Options for getting around the country include buses, “gua-guas” (pronounced “gwa-gwas”: small, beat-up vans or trucks that serve as shared taxis and run fixed routes very cheaply, but can also be very crowded), domestic flights and charter flights. There is a railway system that only operates in the city of Santo Domingo. There are regular bus services in most cities, if not from one of the major bus companies, then from the Gua-Gua. The bus lines are mostly simple, independent operations that usually connect two cities in the same region (southwest, east, north) or run between a city and the capital (with stops in all cities along the route). Due to the geography of the country, to get from one part of the country to another, you have to go through the capital. On horariodebuses.com you can check the bus schedules between the different destinations in the country.
Cars can be rented from Hertz, Avis, Prestige Car Rentals or other agencies in Santo Domingo and other major cities. However, petrol is expensive and often costs more than US$5.75/gallon (as of March 2011). Some roads, especially in remote areas, are quite dangerous (often without lane separation) and many people tend to disregard oncoming traffic. However, road conditions on most major roads are roughly comparable to those in the United States and Western Europe. Potholes and bumps are not quickly repaired, however, and motorists should be aware that there are a significant number of bumps even on some major roads. There are, however, a number of very good roads, such as the DR-1, which is a four-lane highway connecting the cities of Santo Domingo and Santiago, and can be easily travelled. The DR-7 is an excellent toll road that was opened at the end of 2008. It runs from the east of Santo Domingo north to near Sanchez. From there you can drive east to the Samana Peninsula or west along the north coast of the DR and costs about $11.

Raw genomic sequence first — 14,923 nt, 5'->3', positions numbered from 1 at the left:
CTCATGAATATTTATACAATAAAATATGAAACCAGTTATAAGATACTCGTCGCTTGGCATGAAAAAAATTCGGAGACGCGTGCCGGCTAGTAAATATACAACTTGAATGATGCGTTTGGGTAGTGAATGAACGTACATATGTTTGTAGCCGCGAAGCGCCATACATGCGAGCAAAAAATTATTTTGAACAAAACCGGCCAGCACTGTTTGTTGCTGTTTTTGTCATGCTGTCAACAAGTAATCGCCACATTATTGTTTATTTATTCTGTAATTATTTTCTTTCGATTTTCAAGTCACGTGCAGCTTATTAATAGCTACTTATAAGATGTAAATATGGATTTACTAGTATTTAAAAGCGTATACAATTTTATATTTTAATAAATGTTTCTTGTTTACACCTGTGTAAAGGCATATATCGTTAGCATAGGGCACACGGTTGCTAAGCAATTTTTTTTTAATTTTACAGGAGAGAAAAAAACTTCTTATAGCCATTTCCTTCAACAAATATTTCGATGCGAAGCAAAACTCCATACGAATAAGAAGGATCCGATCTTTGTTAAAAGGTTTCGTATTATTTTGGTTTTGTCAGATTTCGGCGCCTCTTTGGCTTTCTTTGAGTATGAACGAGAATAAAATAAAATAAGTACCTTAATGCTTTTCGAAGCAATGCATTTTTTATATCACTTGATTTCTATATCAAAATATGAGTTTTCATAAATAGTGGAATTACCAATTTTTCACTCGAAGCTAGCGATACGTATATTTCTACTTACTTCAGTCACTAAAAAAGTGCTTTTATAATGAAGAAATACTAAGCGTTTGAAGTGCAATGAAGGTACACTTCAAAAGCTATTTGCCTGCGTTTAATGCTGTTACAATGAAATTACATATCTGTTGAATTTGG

Probably the biggest challenge for an international visitor to the Dominican Republic who chooses to rent a car is not so much dealing with car traffic, but avoiding accidentally running over pedestrians when crossing poorly lit streets and roads in the evening and at night. The absence of headlights on cars and especially motorbikes is not uncommon and, in the case of motorbikes, makes them extremely difficult to see. The best recommendation is not to drive after dark. Outside Santo Domingo, the motorbike (motoconcho) is a very common means of transport. If you get lost, you can call a motorcyclist (motochonchista) and ask for directions. You will be taken to your destination by motorbike. A tip is appropriate for this assistance. Remember that many of these motorcyclists only consider the traffic rules as recommendations. However, driving in the Dominican Republic should not be particularly difficult for experienced riders from North America or Europe.
Guaguas (local buses)
Guaguas are the traditional means of transport in the Dominican Republic. The guaguas are filled to the brim with people and luggage; expect to pick up more people along the way. If you prefer the authentic experience to comfort, travelling by guagua is the right choice.